If you choose to organize your coupons with the no clip method it's pretty simple to do. You merely file the insert by date received (or issued), and then use a coupon database (see more in Step 4 below) to help you know what deals will work with those coupons, and pull them when needed.
Once you've chosen to clip, or not clip, only part of the work is done. Now you've got to finish the details of choosing a method to organize coupons that works for you, and set up your system.
Here are some things to keep in mind when setting up your coupon organizing system:
As I mentioned above, if you've decided to file inserts you really need to use a coupon database to help you match deals to coupons, and alert you to what coupons should be used in what weeks. This will help you know which coupons to pull, since you can easily forget what's in there without assistance.
Frankly, even if you clip your coupons these companies which help you match coupons and sales can be a big help and time saver for you, so you may want to look into one.
If you decide to clip coupons, no matter which option you choose below, they both require you to categorize your coupons. The reason is that once you clip all those little pieces of paper you're just left with big stacks that you can't find anything easily.
I've created a list of coupon categories you can reference, with both main categories and subcategories, to help you get an idea of how you should categorize your own coupon collection.
In addition, I've created a two page printable version of the categories and subcategories you can use as a table of contents in your binder, for example, if you choose that method.
I've given a little more instruction on categories in the coupon categories article itself, so be sure to read it and familiarize yourself with the suggested categories when setting up your organizational system as part of this Challenge.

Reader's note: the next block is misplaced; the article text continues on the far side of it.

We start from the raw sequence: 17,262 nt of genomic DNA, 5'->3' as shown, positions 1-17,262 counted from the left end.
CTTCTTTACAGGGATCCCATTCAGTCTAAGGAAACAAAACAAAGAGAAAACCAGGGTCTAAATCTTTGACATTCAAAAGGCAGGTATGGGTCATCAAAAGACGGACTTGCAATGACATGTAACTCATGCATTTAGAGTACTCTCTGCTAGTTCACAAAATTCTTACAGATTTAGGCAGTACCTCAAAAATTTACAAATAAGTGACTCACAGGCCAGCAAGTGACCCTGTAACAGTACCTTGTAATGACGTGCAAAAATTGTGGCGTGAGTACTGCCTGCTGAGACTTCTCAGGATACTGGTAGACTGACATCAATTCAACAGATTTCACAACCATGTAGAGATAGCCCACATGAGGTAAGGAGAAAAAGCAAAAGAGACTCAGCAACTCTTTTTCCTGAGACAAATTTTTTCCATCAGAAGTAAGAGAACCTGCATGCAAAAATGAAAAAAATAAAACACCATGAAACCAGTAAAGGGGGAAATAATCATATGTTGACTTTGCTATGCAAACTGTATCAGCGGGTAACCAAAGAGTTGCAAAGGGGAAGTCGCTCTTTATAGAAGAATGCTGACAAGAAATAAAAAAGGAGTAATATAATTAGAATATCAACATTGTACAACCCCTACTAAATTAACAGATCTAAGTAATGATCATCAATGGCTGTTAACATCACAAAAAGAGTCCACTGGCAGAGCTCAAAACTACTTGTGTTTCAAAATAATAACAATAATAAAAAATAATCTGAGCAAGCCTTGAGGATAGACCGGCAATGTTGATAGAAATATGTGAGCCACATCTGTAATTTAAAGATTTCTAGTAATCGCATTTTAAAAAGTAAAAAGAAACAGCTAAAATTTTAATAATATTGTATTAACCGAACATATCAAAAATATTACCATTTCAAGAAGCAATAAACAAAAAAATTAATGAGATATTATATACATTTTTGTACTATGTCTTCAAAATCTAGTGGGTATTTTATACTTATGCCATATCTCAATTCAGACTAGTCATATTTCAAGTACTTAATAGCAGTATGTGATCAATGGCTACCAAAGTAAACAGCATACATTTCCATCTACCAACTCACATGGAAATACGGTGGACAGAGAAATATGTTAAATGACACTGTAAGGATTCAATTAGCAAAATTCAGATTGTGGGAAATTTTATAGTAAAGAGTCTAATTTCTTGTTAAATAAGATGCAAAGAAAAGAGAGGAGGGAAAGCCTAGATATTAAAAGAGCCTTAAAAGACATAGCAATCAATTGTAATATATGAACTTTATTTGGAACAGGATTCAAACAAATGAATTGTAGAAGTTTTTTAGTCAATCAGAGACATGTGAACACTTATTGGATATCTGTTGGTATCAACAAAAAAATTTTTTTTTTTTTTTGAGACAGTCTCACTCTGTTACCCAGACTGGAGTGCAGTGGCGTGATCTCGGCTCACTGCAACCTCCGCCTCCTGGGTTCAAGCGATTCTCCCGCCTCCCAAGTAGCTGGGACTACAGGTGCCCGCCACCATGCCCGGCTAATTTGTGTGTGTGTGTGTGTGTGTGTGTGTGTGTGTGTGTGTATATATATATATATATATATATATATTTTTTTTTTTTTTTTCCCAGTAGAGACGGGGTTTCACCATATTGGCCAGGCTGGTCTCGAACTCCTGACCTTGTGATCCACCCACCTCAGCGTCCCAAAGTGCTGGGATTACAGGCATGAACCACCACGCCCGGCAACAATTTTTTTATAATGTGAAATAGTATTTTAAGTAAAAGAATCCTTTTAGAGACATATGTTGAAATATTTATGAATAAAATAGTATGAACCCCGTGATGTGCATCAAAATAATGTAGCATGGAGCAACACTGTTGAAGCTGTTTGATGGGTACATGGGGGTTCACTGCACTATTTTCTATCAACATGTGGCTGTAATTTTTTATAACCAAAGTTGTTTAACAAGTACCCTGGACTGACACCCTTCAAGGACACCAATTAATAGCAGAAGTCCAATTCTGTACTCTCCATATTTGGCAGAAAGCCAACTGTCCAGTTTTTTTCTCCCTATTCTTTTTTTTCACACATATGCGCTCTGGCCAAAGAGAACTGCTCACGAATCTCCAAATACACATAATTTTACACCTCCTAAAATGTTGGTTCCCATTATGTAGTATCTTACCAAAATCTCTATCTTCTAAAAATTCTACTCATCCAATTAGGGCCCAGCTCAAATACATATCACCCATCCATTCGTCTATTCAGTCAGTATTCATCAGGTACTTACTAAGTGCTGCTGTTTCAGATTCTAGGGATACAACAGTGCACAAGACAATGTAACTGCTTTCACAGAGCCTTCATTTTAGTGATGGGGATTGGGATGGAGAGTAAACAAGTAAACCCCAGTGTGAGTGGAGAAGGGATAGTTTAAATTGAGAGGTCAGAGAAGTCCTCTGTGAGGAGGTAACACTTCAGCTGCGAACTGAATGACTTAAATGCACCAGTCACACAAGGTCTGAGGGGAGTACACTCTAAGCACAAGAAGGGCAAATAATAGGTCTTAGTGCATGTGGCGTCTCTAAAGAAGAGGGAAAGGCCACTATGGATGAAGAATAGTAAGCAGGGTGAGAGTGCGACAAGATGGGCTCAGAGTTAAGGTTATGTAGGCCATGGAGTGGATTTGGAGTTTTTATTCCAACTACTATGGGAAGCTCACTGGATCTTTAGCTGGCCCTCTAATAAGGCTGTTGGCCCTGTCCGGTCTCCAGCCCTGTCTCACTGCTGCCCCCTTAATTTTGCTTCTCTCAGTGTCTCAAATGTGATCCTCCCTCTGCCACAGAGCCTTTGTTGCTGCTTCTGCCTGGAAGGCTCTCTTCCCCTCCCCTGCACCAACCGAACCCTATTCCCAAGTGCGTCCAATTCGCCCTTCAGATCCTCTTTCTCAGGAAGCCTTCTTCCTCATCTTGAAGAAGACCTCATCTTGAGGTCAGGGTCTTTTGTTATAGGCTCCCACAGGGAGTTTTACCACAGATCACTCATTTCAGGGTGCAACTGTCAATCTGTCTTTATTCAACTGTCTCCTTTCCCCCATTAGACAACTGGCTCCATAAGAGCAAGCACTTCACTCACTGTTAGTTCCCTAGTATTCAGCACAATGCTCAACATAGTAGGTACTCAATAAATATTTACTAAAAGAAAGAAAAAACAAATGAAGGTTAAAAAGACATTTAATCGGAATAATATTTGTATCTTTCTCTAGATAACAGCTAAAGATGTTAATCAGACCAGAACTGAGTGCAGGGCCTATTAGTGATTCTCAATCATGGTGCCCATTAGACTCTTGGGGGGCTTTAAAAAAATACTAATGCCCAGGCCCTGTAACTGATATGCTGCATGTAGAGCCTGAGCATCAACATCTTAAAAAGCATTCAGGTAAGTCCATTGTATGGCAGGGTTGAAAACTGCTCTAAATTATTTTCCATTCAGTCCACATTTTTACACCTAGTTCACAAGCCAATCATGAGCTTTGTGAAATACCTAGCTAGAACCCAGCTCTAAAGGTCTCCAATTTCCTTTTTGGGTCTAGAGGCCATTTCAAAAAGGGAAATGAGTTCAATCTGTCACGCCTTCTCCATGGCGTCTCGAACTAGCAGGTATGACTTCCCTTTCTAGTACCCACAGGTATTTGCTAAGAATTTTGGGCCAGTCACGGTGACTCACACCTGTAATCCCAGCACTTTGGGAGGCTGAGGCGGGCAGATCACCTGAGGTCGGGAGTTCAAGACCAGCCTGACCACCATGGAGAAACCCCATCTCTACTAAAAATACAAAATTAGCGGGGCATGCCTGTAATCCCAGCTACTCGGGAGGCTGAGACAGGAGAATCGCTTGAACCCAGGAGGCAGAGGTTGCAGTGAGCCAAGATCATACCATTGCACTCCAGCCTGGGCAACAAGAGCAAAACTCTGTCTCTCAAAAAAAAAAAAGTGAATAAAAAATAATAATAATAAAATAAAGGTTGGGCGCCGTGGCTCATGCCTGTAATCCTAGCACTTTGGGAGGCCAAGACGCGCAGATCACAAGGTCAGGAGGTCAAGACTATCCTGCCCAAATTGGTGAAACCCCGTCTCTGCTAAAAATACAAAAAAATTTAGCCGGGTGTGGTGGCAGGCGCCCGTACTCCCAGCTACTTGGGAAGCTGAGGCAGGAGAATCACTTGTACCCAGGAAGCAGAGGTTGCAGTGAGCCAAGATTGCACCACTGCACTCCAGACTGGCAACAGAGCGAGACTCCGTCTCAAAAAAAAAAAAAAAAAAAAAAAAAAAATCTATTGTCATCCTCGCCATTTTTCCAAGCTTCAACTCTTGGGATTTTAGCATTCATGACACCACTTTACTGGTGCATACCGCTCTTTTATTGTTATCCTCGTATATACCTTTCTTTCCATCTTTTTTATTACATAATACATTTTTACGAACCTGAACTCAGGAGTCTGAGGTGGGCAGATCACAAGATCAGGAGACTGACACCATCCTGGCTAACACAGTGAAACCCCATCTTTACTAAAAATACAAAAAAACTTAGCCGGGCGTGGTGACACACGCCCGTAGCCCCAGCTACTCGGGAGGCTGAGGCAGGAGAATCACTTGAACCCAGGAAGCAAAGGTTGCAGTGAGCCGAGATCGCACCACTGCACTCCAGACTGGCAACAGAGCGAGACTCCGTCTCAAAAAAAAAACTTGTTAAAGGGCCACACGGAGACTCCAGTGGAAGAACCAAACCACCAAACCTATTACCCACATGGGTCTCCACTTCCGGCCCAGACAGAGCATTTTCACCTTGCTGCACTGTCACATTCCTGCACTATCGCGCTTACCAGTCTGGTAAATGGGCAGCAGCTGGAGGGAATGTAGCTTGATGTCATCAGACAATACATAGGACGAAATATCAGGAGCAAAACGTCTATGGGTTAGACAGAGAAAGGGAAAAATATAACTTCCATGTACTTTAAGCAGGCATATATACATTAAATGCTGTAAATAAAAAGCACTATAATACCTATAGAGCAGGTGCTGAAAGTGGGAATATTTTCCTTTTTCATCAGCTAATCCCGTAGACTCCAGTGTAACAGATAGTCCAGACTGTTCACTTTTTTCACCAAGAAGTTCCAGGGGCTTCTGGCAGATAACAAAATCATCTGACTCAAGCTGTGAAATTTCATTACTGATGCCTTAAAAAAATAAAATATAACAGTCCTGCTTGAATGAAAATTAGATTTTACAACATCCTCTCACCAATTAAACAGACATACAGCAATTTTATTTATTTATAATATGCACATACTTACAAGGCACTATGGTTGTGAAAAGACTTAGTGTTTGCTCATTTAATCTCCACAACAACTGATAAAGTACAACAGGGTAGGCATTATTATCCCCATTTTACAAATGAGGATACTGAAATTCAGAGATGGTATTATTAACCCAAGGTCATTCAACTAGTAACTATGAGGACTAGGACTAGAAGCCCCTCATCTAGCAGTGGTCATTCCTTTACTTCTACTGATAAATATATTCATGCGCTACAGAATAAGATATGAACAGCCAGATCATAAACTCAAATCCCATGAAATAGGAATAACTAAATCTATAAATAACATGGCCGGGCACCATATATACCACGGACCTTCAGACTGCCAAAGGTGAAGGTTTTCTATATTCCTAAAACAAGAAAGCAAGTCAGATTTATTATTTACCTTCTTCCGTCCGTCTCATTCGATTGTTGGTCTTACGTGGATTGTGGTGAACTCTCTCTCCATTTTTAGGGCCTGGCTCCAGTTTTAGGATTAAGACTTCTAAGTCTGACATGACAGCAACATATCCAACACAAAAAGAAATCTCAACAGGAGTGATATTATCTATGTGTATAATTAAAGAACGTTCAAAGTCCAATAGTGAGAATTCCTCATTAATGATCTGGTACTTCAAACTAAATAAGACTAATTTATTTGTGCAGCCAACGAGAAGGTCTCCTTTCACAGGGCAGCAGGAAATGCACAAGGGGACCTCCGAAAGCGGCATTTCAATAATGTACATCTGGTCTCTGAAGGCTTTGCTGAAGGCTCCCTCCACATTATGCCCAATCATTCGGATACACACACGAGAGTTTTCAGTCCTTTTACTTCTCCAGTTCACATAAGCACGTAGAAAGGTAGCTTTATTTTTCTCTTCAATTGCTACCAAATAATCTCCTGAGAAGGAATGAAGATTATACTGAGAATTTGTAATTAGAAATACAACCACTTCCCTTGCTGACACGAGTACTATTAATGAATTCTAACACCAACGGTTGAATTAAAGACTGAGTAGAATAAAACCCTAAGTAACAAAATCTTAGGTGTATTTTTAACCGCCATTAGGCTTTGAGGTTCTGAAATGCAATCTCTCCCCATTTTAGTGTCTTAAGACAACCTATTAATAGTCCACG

Here's where I lay out the two main organizational methods for clipped coupons, so you can choose which one will work best for you. They are the coupon binder ad the coupon box or wallet.
Many people use a coupon binder to organize coupons. To make one, create tabs for each of your main coupon categories (see above) and dividers for your subcategories (if needed), and place them in a large, sturdy three ring binder.
Place the coupons in special divider plastic sleeves, such as for baseball cards, or those shown below designed for coupons. Then, carry your binder with you on all your shopping trips and flip to the right page to retrieve coupons as needed.
The other option for organizing clipped coupons is to place them in a coupon wallet or coupon box. Basically, all of these types of coupon organizer systems are portable filing cabinets for your coupons where, instead of retrieving coupons by flipping pages in a binder you thumb through the tabs and fing the coupons where you filed them.
Here's one of the best explanations of how to organize coupons using a coupon box or wallet I've found.
I've embedded the video of Carrie Isaac's explanation below because sometimes "seeing" how someone does it makes a lot more sense than me explaining it in writing.
Although Carrie uses a box for her organizational system, unless you do a lot of couponing a simpler wallet will most likely work for you, if you choose this method.
By the way, Carrie is the author of a great course which is now sold by Crystal from Money Saving Mom, called Grocery University which is an audio course about how to use coupons effectively to actually lower your grocery bill. You can click the link to read my review here on the site of this course. (I've taken it myself, and definitely learned some good things!)
To the right is a small expandable file coupon wallet, which is perfect for someone who does not clip many coupons, and therefore does not need to have lots of categories. It is small and light weight, so it is easily portable and not too unwieldy.
You've got to regularly add new coupons and cull old expired coupons from your organizational system, or it will quickly become useless and outdated.
Therefore, the fifth step in the Organize Coupons Challenge is to get in the habit of adding new coupons to your organizational system about once a week. In addition, since many coupons expire at the end of the month get in the habit around the beginning of the month of combing through your coupons to remove all the expired ones.